If you don’t like it that’s just too bad. Life isn’t fair and nobody ever said it was. So suck it up, people. An international treaty was signed in good faith — and both sides will keep their end of the bargain or chaos will ensue — as has been the case since time began. Check your Grade 12 history textbooks kids, because all the wars ever fought occurred because one side or the other didn’t adhere to the terms of an international treaty signed in good faith.
Thinking of Bringing Your HK Protest Movement to the UK?
Although I’m a supporter of Boris Johnson and his government, offering to host millions of Hong Kong residents in the United Kingdom wouldn’t be my first choice. It may be popular with certain American neocons specifically and China-haters around the world generally, it certainly isn’t the best thing for the average British citizen, the UK economy, future UK trade prospects in Asia, or for Britain’s reputation in the world as a country that abides by both the letter and spirit of international agreements.
Somebody should ask Nigel Farage what he thinks about the UK government offering UK citizenship to millions of Hong Kong protestors so they can simply relocate their violent protests to London. Stand well back, because you’re likely to receive a robust answer.
Not only Nigel Farage, of course. Millions of Britons might not want thousands of Hong Kong residents to suddenly appear in the UK, be granted UK citizenship, and be found protesting (perhaps violently) on behalf of HK issues every weekend in London, Brighton, Manchester or Glasgow.
Something to think about.
As the UK remains a fully paid-up member of the 28-member European Union, it seems fair that the government should have a position on Catalonia’s recent move toward greater autonomy. Which in recent weeks, has grown beyond simple autonomy within the Spanish federal government architecture to seeking full independence, but the attempt has since been knocked down by the Spanish authorities.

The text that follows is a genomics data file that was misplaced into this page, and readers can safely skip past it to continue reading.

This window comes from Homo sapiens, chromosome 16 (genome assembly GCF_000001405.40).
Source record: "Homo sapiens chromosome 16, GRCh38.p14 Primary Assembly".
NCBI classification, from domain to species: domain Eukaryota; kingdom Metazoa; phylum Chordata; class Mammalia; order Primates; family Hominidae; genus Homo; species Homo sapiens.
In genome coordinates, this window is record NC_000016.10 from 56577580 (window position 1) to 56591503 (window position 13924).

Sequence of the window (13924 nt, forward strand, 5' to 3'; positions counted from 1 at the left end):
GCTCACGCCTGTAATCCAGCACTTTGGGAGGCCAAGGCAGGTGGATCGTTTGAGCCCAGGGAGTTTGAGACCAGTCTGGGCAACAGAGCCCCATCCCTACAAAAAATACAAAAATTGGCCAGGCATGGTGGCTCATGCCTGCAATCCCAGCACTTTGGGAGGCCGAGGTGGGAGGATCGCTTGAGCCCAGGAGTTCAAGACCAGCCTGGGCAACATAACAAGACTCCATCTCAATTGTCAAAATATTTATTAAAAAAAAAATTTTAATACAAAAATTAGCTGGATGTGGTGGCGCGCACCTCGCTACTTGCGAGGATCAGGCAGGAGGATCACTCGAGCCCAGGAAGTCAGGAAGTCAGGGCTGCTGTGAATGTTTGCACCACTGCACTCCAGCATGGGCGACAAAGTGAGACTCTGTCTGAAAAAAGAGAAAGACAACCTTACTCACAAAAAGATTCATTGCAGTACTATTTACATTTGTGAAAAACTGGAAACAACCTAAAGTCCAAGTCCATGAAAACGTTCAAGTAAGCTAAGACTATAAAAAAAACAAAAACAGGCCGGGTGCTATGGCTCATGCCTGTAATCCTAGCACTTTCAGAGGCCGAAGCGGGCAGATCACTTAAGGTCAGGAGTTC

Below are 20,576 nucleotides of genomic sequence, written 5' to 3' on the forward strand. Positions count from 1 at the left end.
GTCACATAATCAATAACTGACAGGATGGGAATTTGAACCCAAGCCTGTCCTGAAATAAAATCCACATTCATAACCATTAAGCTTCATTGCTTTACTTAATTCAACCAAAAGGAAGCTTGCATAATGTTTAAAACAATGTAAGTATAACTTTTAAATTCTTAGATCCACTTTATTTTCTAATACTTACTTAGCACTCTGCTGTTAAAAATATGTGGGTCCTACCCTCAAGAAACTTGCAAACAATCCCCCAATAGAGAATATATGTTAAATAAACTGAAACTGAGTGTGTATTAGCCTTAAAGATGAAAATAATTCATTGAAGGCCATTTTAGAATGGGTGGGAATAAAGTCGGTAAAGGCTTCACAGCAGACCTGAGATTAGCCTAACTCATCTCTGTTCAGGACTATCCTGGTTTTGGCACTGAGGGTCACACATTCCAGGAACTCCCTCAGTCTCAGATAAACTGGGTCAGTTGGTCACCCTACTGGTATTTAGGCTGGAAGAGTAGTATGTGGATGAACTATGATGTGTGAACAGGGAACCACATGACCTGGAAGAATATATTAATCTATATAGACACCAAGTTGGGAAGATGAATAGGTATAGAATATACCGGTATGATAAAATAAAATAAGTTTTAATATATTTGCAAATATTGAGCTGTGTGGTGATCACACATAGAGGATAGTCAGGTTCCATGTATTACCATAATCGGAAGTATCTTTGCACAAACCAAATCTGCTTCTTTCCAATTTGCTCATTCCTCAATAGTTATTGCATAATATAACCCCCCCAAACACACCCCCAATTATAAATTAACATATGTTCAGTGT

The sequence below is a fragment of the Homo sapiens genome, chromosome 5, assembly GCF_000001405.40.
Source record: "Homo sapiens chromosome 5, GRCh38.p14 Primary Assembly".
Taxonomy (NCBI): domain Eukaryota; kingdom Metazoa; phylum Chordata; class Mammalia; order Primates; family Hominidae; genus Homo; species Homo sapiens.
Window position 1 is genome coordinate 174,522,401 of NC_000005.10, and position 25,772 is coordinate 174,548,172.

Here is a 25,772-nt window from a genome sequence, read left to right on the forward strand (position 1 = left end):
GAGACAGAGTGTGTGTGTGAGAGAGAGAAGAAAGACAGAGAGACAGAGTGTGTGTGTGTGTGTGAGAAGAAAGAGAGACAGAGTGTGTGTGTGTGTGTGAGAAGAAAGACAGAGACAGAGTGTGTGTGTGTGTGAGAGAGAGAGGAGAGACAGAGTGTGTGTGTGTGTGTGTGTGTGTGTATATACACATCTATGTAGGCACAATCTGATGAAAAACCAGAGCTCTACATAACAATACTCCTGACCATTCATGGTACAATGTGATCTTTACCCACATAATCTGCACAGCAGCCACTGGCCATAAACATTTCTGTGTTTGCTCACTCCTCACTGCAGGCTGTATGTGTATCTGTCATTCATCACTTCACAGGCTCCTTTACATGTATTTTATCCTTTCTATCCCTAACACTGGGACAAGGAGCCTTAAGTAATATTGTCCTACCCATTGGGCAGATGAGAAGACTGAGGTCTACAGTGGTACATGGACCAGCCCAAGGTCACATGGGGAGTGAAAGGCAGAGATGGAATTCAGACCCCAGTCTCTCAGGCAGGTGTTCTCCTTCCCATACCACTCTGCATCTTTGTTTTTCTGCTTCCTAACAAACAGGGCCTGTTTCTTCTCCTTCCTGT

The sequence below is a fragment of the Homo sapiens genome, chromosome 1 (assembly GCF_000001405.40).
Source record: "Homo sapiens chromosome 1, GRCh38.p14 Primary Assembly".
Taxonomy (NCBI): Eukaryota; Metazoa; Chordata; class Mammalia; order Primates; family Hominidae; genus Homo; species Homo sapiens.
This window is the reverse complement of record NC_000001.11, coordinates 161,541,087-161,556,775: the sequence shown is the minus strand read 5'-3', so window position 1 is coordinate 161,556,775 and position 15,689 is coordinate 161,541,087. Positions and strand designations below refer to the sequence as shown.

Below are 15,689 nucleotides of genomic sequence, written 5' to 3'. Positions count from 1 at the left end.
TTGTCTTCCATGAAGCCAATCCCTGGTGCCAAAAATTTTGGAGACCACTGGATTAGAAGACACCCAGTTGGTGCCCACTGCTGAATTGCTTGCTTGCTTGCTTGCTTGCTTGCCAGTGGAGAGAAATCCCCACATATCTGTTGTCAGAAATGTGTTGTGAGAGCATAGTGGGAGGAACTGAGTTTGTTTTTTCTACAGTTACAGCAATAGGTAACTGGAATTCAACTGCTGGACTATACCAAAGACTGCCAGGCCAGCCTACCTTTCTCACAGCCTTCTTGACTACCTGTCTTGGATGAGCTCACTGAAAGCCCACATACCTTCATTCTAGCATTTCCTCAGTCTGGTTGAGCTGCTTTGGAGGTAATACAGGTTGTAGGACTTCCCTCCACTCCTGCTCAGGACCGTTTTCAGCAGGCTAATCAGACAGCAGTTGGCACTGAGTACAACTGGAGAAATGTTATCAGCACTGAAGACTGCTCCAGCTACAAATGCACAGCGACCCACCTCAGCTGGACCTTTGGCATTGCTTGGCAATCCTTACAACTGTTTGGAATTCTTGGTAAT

Had the UK passed the Brexit threshold by now, it would be difficult indeed for the British government to have any public opinion at all as it then becomes a very different thing. It’s fair comment to opine on the internal politics of a fellow EU member state, but it is quite another for a non-member to criticize the goings-on in a foreign country.
For that reason, it’s well within Theresa May’s purview as the Prime Minister of a paid-up member of the European Union to comment on issues Catalonia.
Nigel Farage MEP certainly didn’t hold back from informing his viewers about his opinions on the Catalonian situation and it’s difficult to find flaws in his argument.
Certainly, it was a tragedy that 900 mainly peaceful protesters were injured and/or arrested by Spanish federal police, although many of those charges against protesters may be dropped in exchange for the much more serious charges against the police being dropped. Look for this to happen on a case-by-case basis. Many of the police are reputed to have used excessive force against the (probably annoying, but otherwise peaceful) protesters.
Until such times as Britain is no longer an EU member state, the UK and its citizens have every right to comment on the unfortunate Catalonian situation, but after Brexit I hope the government feels constrained about commenting on what will then be, a comment on the internal affairs of a sovereign bloc (the EU) a sovereign nation within the EU (Spain) and a state within that nation (Catalonia)
“What Goes Around, Comes Around”
This has been true since the universe began and were the British government to attempt to unduly affect the outcome (either way) in Catalonia, eventually it could work against the United Kingdom and conceivably against the Commonwealth, as there are rumours from time to time about disaffection among jurisdictions of either entity.
Therefore, it’s best for the UK government to comment in good form only and avoid trying to make political hay against the EU bloc simply because we may have other frustrations with them. (Hey, they’re frustrated too. It isn’t a one-way street. Let’s just get the Brexit done and not unduly antagonize the EU Parliament or its individual member states in the meantime, because that works better for the UK in the long run)
As a Member of the European Parliament and as a citizen of the United Kingdom, Nigel Farage has much more leeway to comment than the government, and his recent talk show brings up some fascinating points about Catalonia. Take a few minutes and watch Nigel take calls from all over the world about the attempted Catalonian secession.